It’s about ten years since the Audi R8 was introduced but it remains a fresh and exciting design and upgrades have been minor over that decade. On its release, the world’s motoring press universally agreed that it was an outstanding sports car in every possible way and few were the voices that had anything even mildly critical to say.
The R8 was one of those rare cars that was ‘right first time’ and Audi has sensibly strayed little from the original concept over the years. The styling is a total delight and the R8 is low-slung with sensual curves and a very well balanced look about it. As most people know by now, Lamborghini is part of the big VW Audi group and the R8 is based on a platform from that maker’s Huracán model, a point that few would complain about. Incidentally, there is a roadster version of the R8 too for those who prefer the wind in their hair.
As with some other Audis, the car uses aluminium space frame construction so the body is very rigid and exceptionally light. I’ve visited the Neckarsulm, Germany, plant where Audi builds aluminium bodies and were surprised at how much laborious hand finishing was involved. Audi claims that the bodies are just as durable as steel ones and less expensive to repair.
At the heart of the R8 is a V-10 engine, a 5.2-litre unit developing a whopping 610-horsepower. For those who think this is a little over the top, there’s a less powerful V-10 available with ‘only’ 540-horsepower. We drove the big engined R8. The V-8 offered in the original car has gone now, so the V-10 is the only one available. The transmission is a 7-speed dual-clutch automatic with steering wheel ‘paddles’ to select speeds manually if that’s your preference. When I drove the first R8 I thought the automatic transmission was awful and preferred the manual box, but with Audi’s new S-tronic, all that has changed and it’s a joy to drive. The shrill note of the those 610 horses being fully exploited is so delightful to the ear of a sports car enthusiast, it’s worth the price tag for that experience alone. Thankfully, the car delivers in numerous other ways too, so it’s good value compared to some other exotics.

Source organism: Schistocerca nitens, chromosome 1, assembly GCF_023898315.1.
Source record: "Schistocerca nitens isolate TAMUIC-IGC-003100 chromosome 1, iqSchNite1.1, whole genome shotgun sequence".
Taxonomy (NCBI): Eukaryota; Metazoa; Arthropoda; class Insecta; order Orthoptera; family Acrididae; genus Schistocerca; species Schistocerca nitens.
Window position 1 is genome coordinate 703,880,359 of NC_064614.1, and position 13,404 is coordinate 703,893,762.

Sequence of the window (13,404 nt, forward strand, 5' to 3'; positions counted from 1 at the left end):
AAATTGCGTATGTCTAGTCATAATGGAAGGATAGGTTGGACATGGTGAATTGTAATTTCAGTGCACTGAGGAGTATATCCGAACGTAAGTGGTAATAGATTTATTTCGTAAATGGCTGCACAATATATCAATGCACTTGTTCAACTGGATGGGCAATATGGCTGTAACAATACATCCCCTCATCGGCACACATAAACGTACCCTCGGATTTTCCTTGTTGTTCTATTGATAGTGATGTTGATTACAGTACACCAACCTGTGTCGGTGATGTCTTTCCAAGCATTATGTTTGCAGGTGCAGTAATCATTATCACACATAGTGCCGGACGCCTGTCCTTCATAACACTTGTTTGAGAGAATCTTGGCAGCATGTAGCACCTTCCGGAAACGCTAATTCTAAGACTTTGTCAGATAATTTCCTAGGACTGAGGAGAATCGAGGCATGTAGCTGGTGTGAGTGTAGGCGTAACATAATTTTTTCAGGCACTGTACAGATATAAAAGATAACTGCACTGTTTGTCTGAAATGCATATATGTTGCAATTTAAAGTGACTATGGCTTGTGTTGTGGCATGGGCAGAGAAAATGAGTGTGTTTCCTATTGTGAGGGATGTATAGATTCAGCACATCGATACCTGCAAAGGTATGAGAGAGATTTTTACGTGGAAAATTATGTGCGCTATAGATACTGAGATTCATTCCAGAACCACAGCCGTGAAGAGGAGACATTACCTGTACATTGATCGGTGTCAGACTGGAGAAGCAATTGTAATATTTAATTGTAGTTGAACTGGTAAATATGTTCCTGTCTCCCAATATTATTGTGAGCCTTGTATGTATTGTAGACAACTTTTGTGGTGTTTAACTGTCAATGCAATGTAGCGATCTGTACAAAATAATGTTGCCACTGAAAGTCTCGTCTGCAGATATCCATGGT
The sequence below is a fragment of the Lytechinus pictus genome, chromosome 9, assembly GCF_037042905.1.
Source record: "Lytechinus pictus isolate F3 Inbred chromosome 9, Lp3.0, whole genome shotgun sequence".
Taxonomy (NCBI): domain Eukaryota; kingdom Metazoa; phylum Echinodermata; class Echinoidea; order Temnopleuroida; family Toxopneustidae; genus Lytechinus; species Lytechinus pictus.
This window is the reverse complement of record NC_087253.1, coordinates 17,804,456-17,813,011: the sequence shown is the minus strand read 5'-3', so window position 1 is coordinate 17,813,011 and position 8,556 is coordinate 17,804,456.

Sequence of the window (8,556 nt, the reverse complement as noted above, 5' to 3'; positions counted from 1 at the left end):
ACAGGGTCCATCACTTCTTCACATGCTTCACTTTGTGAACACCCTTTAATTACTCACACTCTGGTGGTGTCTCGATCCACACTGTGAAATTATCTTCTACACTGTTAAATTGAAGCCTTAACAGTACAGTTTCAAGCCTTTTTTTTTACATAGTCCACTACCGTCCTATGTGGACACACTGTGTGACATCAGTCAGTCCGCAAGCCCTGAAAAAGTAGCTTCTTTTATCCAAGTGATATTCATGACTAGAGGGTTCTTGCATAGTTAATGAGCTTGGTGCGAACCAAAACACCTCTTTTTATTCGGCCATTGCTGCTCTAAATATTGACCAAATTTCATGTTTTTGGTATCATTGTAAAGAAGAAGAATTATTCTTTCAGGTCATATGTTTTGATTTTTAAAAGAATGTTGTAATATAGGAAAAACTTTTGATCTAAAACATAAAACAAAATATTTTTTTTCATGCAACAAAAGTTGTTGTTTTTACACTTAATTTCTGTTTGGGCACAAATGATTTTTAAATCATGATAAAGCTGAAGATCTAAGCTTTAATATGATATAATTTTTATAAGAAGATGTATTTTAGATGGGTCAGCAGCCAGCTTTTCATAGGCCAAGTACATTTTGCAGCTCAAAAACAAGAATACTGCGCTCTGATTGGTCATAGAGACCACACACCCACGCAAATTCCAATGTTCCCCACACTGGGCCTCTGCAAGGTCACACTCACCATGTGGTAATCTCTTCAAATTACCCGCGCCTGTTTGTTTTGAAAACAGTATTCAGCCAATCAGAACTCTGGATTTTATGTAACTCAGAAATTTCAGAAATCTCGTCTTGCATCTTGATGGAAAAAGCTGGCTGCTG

It’s not the easiest car to get into and the same can be said for most sports coupés. Once you’ve threaded yourself inside, the ambiance is so outstanding you’ll never want to get out. The driver becomes part of the car and nestles into a fine leather cocoon with all the controls well within reach. As the old saying goes, you wear this car, rather than sit in it. Fire it up and you’ll feel as though you’re on the starting grid at Le Mans but in fact, this is an easy car to drive for just about anyone. Even hard acceleration doesn’t compromise the car’s traction, thanks to the great balance of its mid-engined design and to Audi’s much-vaunted Quattro all-wheel drive. While many high-powered cars twitch and protest under hard acceleration, this one just gets on with the job and lays down the horses with no drama at all.
The Audi R8 is certainly one of the finest serious sports cars to come along in a generation and there’s almost nothing Audi could do to improve it. The latest version is quite a lot more expensive than the original car, but still carries a reasonable price sticker and after all, it’s now joined the rarefied class of superpowered exotics with performance only corporate cousin Lamborghini can match.
ENGINE: 5.2-litre V-10, 610 hp
TRANSMISSION: 7-speed, dual clutch
ACCELERATION: Zero to 100 km/h in 3.2-seconds
TOP SPEED: 330 km/h
PRICE: Starts at around $184,000